A Wrinkle In Time.
It was rainy over the weekend and perfect time to curl up and reread A Wrinkle in Time. Madeleine L’Engle came across my radar again when one of my friends posted a quote, and suddenly I remembered how much I loved her books as a child.
Several thoughts: first, I remembered this book being longer. Maybe I was remembering the series as a whole instead? Or perhaps I’ve just gotten used to books with lengthy descriptive passages. Secondly, I was intrigued to find that I also didn’t remember as much overt talk of God, and then I started thinking of this series, the Narnia series, and His Dark Materials trilogy- and to some extent, Harry Potter- as its own sub-genre of young adult literature.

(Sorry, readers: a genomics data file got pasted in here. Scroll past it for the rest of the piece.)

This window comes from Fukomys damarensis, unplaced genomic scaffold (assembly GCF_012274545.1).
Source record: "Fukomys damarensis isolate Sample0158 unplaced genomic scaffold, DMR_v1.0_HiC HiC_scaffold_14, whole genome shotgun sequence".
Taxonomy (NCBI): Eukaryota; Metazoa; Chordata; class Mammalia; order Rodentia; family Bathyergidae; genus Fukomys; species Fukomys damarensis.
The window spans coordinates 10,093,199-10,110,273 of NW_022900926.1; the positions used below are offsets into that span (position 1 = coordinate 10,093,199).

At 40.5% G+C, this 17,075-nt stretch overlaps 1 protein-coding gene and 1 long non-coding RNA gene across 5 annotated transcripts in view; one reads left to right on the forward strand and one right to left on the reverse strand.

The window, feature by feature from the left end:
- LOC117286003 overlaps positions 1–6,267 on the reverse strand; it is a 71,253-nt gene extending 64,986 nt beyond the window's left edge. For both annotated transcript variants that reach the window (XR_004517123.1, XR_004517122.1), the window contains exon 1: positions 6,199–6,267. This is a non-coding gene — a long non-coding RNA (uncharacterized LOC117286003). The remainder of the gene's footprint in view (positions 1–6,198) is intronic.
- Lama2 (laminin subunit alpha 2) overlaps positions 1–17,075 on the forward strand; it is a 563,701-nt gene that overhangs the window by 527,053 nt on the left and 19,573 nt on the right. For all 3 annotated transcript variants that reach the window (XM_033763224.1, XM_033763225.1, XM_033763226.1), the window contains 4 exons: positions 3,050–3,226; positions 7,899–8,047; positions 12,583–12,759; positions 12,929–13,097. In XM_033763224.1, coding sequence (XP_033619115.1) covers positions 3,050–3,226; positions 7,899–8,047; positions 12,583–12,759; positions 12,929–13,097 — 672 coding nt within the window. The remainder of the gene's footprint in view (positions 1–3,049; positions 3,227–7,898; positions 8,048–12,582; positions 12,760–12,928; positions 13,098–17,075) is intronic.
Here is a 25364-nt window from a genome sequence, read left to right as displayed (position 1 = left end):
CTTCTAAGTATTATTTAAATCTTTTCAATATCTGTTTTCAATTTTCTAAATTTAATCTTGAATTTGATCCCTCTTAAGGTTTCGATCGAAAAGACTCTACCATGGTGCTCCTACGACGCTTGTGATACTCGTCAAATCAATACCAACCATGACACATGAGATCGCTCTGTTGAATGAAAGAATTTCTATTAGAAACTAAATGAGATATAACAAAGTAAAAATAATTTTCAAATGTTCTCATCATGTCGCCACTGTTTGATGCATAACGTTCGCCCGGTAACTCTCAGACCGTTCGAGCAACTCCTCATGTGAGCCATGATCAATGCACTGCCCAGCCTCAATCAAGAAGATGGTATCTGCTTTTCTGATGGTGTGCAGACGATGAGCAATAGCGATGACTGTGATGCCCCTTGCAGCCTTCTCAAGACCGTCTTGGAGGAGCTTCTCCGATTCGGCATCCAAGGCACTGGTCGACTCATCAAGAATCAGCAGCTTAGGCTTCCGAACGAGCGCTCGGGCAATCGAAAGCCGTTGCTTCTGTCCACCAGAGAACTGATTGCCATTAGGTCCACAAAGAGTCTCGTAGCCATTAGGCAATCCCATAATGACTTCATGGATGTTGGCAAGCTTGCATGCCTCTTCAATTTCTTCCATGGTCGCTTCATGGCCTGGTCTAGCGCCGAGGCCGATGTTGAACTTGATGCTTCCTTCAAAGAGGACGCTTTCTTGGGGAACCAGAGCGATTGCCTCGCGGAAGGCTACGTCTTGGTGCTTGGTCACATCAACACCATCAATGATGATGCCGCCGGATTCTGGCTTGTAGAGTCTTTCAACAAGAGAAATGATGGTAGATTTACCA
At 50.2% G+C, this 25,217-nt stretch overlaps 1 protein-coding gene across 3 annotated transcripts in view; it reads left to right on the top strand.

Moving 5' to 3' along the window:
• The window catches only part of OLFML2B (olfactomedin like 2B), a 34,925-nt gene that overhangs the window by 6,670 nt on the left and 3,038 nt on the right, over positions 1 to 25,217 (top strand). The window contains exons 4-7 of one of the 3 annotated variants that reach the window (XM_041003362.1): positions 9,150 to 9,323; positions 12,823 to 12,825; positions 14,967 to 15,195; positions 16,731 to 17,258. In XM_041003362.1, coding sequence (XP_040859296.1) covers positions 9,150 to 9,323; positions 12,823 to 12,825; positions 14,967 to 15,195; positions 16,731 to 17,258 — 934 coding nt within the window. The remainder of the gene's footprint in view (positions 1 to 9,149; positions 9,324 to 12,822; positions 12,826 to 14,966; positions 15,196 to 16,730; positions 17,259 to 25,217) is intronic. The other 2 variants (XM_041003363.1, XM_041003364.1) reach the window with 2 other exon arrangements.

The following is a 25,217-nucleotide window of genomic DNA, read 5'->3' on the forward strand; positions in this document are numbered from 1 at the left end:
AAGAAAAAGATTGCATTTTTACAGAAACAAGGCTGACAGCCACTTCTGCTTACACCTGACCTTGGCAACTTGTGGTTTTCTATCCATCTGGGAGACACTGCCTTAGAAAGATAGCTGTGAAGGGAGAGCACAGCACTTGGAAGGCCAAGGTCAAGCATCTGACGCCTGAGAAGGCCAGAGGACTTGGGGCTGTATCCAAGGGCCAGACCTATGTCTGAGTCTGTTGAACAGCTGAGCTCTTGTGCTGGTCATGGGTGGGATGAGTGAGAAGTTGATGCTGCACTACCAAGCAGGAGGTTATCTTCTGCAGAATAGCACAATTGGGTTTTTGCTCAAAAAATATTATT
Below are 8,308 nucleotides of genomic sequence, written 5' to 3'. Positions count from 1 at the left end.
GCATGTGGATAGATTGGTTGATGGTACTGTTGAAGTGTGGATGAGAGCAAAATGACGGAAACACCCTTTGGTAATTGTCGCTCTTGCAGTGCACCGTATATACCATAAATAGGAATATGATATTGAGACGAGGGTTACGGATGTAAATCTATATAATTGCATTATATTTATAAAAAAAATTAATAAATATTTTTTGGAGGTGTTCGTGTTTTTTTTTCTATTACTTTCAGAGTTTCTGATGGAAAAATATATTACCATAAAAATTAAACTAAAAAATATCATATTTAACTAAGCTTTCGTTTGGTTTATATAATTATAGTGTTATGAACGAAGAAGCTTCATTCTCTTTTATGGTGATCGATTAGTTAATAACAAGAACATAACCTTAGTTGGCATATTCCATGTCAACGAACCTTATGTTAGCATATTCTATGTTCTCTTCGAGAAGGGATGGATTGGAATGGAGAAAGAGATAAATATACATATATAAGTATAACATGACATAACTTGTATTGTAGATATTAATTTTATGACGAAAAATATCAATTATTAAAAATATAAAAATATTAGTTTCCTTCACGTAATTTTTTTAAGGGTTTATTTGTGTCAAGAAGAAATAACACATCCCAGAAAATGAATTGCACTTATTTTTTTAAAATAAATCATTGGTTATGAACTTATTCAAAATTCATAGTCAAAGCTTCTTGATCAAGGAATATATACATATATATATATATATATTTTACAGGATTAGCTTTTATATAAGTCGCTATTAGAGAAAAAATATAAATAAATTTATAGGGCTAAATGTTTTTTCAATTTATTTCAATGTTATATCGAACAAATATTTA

In some ways, A Wrinkle in Time wasn’t as amazing as I remembered. It’s underdeveloped in some ways- including half of the main family- and the themes lack even a hit of subtlety. Still, there was something comforting about opening this book to the first page and settling in to a world where smart kids encounter magical creatures and a giant evil brain. After all, every now and then, it’s nice to think that while you might be an outcast in one dimension, you could kick some ass in another (non-internet) one.
Now if only I could find a tesseract.